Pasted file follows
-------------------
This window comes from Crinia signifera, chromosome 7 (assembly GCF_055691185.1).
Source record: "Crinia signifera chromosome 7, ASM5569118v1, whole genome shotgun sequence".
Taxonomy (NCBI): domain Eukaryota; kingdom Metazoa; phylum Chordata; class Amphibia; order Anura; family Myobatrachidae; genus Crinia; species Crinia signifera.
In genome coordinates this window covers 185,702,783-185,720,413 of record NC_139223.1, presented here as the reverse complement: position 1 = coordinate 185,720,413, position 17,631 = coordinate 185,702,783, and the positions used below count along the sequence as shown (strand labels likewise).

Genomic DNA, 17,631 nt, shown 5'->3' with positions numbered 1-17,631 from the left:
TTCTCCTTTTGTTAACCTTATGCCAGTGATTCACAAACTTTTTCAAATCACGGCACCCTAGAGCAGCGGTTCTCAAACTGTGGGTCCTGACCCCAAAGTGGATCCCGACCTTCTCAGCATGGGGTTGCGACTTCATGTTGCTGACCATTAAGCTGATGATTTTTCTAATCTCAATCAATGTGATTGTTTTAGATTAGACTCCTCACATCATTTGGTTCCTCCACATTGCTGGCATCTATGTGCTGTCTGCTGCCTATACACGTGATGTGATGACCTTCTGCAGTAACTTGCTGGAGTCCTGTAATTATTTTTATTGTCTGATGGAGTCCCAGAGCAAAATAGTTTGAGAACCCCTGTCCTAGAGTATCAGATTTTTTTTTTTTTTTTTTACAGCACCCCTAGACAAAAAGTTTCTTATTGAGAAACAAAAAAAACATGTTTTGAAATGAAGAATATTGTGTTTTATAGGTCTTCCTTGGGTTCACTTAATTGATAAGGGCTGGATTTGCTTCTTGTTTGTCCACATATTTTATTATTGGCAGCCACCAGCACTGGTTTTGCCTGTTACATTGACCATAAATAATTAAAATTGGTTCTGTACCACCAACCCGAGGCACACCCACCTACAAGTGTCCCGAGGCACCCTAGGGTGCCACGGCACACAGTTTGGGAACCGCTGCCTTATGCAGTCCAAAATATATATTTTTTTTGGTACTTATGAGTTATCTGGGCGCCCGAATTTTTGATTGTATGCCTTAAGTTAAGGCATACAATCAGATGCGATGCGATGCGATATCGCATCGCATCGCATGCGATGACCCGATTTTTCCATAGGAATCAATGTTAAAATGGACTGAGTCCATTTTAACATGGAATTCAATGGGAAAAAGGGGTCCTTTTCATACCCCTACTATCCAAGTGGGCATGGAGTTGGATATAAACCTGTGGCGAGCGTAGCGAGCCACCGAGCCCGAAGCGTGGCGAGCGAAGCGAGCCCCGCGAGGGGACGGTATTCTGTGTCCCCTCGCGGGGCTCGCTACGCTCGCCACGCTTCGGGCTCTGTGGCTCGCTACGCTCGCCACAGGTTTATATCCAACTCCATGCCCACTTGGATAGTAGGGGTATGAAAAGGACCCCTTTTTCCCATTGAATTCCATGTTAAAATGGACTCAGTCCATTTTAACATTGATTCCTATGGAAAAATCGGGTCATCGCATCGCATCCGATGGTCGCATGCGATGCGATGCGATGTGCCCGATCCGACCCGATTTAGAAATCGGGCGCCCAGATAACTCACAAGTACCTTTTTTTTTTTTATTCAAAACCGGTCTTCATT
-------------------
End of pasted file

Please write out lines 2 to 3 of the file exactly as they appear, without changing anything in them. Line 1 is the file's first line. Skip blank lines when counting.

Source record: "Crinia signifera chromosome 7, ASM5569118v1, whole genome shotgun sequence".
Taxonomy (NCBI): domain Eukaryota; kingdom Metazoa; phylum Chordata; class Amphibia; order Anura; family Myobatrachidae; genus Crinia; species Crinia signifera.